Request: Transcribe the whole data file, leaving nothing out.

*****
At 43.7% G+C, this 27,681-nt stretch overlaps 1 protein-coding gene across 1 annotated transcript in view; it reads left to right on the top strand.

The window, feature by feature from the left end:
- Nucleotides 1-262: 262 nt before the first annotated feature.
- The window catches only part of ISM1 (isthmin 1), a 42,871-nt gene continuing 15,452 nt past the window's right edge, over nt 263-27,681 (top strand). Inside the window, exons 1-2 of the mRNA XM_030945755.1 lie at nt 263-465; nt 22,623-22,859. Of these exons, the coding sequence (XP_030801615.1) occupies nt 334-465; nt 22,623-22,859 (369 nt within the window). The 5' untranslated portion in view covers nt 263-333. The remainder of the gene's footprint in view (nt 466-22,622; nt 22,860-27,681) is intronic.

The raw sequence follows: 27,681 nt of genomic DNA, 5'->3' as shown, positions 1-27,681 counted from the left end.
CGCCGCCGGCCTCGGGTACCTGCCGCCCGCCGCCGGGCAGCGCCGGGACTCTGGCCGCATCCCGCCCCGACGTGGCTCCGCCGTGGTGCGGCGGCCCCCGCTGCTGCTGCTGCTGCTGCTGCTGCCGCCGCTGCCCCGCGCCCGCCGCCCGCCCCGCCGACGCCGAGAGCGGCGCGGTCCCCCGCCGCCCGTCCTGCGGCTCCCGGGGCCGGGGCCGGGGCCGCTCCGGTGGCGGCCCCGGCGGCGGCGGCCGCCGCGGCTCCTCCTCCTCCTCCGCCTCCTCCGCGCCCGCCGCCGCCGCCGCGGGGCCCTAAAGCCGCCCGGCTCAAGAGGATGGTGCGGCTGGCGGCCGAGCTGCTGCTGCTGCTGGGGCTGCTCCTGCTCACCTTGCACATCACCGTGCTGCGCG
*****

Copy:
At 43.7% G+C, this 27,681-nt stretch overlaps 1 protein-coding gene across 1 annotated transcript in view; it reads left to right on the top strand.

The window, feature by feature from the left end:
- Nucleotides 1-262: 262 nt before the first annotated feature.
- The window catches only part of ISM1 (isthmin 1), a 42,871-nt gene continuing 15,452 nt past the window's right edge, over nt 263-27,681 (top strand). Inside the window, exons 1-2 of the mRNA XM_030945755.1 lie at nt 263-465; nt 22,623-22,859. Of these exons, the coding sequence (XP_030801615.1) occupies nt 334-465; nt 22,623-22,859 (369 nt within the window). The 5' untranslated portion in view covers nt 263-333. The remainder of the gene's footprint in view (nt 466-22,622; nt 22,860-27,681) is intronic.

The raw sequence follows: 27,681 nt of genomic DNA, 5'->3' as shown, positions 1-27,681 counted from the left end.
CGCCGCCGGCCTCGGGTACCTGCCGCCCGCCGCCGGGCAGCGCCGGGACTCTGGCCGCATCCCGCCCCGACGTGGCTCCGCCGTGGTGCGGCGGCCCCCGCTGCTGCTGCTGCTGCTGCTGCTGCCGCCGCTGCCCCGCGCCCGCCGCCCGCCCCGCCGACGCCGAGAGCGGCGCGGTCCCCCGCCGCCCGTCCTGCGGCTCCCGGGGCCGGGGCCGGGGCCGCTCCGGTGGCGGCCCCGGCGGCGGCGGCCGCCGCGGCTCCTCCTCCTCCTCCGCCTCCTCCGCGCCCGCCGCCGCCGCCGCGGGGCCCTAAAGCCGCCCGGCTCAAGAGGATGGTGCGGCTGGCGGCCGAGCTGCTGCTGCTGCTGGGGCTGCTCCTGCTCACCTTGCACATCACCGTGCTGCGCG